If it went through all that and was something that made sense, was good value for money and ticked all those boxes in terms of the priorities, we would support it.
To return to the discussion of rail, Mr. Spratt indicated there seems to be quite a bit of emphasis on the strategic rail review. Will he detail as briefly as he can the format that review will take? Who is going to conduct it, what timeframe will they be operating under and what budget have they been allocated?
Mr. Garret Doocey:
The process is that we awarded and signed a contract at the end of August or the start of September - I cannot quite remember - with Arup, which is the lead consultant on it. It has freight specialists working on it as well because, obviously, a focus of the study is the potential for freight. The study has kicked off. We have had the initial meetings and we are currently having weekly meetings. There will be a public consultation launch with regard to the strategic rail review in the near future, that is, the next couple of weeks. That will extend into the new year and provide an opportunity for all public representatives or local communities across the island to make known their views on the future potential of rail.
As for the scope of the strategic rail review, it is looking at inter-urban and inter-regional rail. It is not looking at commuter rail in the five metropolitan cities in the State or commuter rail in Belfast, for example. It is focused on inter-urban and inter-regional, as well as the potential for freight. We expect it to be completed by quarter 4 of next year. The budget for the review indicated in the request for tender was for a maximum of €1 million and it has come in slightly under that.
As for what the consultants will be looking at, is everything on the table in regard to new routes? Will they assess and catalogue, perhaps, railway lines that have closed and what proportion of those lines are redeemable? Will they analyse, for example, those counties that have no rail lines? There are five such counties, as I understand it, namely, Cavan, Monaghan, Fermanagh, Tyrone and Donegal. Clearly, there is a big gap in the north west and regarding access to the north west via the southern Ulster region. Will that be included within the scope?
Mr. Garret Doocey:
The short answer is "Yes". The review is looking at the potential for higher speed rail on the main inter-urban network between the seven cities on the island, and enhanced regional accessibility in terms of inter-regional and intra-regional rail. In both those contexts, it is looking at the potential for using existing alignments, potentially at currently disused alignments, or even at new alignments that might come to fruition in the review work itself. Everything is on the table in that context and nothing is ruled out. I should have referred also to the importance of accessibility to the north west, which the Deputy mentioned. It was a feature of the terms of reference that increased accessibility to the north west would be a strong focus of the study. That was made clear in the terms of reference and we have made it clear in co-operation with our colleagues in the Department for Infrastructure in Belfast with the successful tenderers.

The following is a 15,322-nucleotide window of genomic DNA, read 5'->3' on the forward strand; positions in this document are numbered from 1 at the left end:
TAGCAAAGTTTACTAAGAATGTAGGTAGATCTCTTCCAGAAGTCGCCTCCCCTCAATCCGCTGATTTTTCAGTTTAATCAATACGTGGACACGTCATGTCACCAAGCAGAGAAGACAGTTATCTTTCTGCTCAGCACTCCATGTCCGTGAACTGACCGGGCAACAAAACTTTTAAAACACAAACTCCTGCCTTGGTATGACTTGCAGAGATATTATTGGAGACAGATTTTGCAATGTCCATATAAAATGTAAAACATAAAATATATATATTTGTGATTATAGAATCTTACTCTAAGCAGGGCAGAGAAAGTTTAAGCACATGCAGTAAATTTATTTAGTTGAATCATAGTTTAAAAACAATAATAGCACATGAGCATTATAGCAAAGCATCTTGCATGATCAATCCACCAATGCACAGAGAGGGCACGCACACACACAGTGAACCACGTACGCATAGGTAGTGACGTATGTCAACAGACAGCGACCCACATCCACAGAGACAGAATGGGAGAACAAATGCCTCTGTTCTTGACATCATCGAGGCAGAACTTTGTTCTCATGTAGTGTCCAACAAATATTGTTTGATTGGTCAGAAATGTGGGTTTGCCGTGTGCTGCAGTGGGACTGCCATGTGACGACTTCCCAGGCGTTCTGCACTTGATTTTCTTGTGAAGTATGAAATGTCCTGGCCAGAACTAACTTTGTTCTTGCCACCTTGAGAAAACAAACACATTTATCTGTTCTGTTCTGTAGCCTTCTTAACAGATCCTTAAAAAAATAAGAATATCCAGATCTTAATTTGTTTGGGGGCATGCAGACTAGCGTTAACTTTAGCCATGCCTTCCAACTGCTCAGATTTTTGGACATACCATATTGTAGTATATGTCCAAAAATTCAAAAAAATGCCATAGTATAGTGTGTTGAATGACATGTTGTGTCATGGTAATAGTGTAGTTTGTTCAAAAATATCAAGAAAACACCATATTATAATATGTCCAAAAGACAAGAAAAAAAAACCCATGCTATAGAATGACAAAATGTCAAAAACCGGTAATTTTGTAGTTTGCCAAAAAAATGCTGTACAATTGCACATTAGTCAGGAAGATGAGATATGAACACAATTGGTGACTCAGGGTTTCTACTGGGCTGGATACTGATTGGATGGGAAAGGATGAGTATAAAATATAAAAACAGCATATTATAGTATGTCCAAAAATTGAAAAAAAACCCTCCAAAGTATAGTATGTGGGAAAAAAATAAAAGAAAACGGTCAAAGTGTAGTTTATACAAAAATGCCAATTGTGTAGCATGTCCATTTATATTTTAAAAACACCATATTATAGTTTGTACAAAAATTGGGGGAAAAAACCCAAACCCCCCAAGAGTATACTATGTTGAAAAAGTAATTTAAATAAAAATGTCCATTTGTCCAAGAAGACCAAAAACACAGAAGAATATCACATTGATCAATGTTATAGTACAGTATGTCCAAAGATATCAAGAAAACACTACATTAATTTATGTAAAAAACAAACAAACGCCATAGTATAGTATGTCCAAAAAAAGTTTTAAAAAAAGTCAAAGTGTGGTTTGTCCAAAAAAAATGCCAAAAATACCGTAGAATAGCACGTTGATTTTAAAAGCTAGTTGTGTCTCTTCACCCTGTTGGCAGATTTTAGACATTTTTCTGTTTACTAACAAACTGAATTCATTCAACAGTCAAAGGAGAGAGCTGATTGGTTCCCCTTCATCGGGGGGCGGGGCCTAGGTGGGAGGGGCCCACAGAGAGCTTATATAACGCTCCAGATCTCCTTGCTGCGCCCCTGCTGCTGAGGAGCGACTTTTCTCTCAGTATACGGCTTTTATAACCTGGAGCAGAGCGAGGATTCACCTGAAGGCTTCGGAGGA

I am trying to get a sense of what that report at the end of 2022 will look like. Will there be a set of recommendations? Will there be a cost-benefit analysis? Will it outline the merits and challenges or disadvantages of new lines? I have a particular interest in that issue. Dealing specifically with the north west, what will the report look like?
Mr. Garret Doocey:
We envisage it will provide the strategic backdrop or the strategic investment framework for inter-urban and inter-regional rail on the island for the next few decades. The intention of the study is to set out where the potential for rail is greatest on the island and the options for realising that potential.
The air accident investigation unit's report did not set out to apportion liability and rightly so, given it was about the prevention of accidents. Are there insurance implications for the awarding of the SAR contract? Has that been considered? In the context of an outsourced service, where does liability lie and has the Department taken advice on that?
The Department has responsibility for collecting motor tax but it goes to the Exchequer. How is it rerouted to the Department, if at all?
The witnesses stated MetroLink is not included in 2030 targets. Will they provide us with a list of what increased and improved non-bus public transport will be provided in the context of our 2030 targets and break that down between the first and second climate budgets that have been outlined to 2030?
Mr. Ken Spratt:
I might take those questions in reverse, if that is okay. We will come back to the committee in writing on the 2030 targets. We have our existing public transport services and we will have additional public transport services in place by 2030, such as BusConnects and DART+, not just in Dublin but in other areas including rural areas, where an expanded rural public service will be available through our Connecting Ireland ambitions. We will come back to the committee with some detail on that. One of the Deputy's colleagues requested something similar earlier. We will come back with as much granular detail as we can on those requests.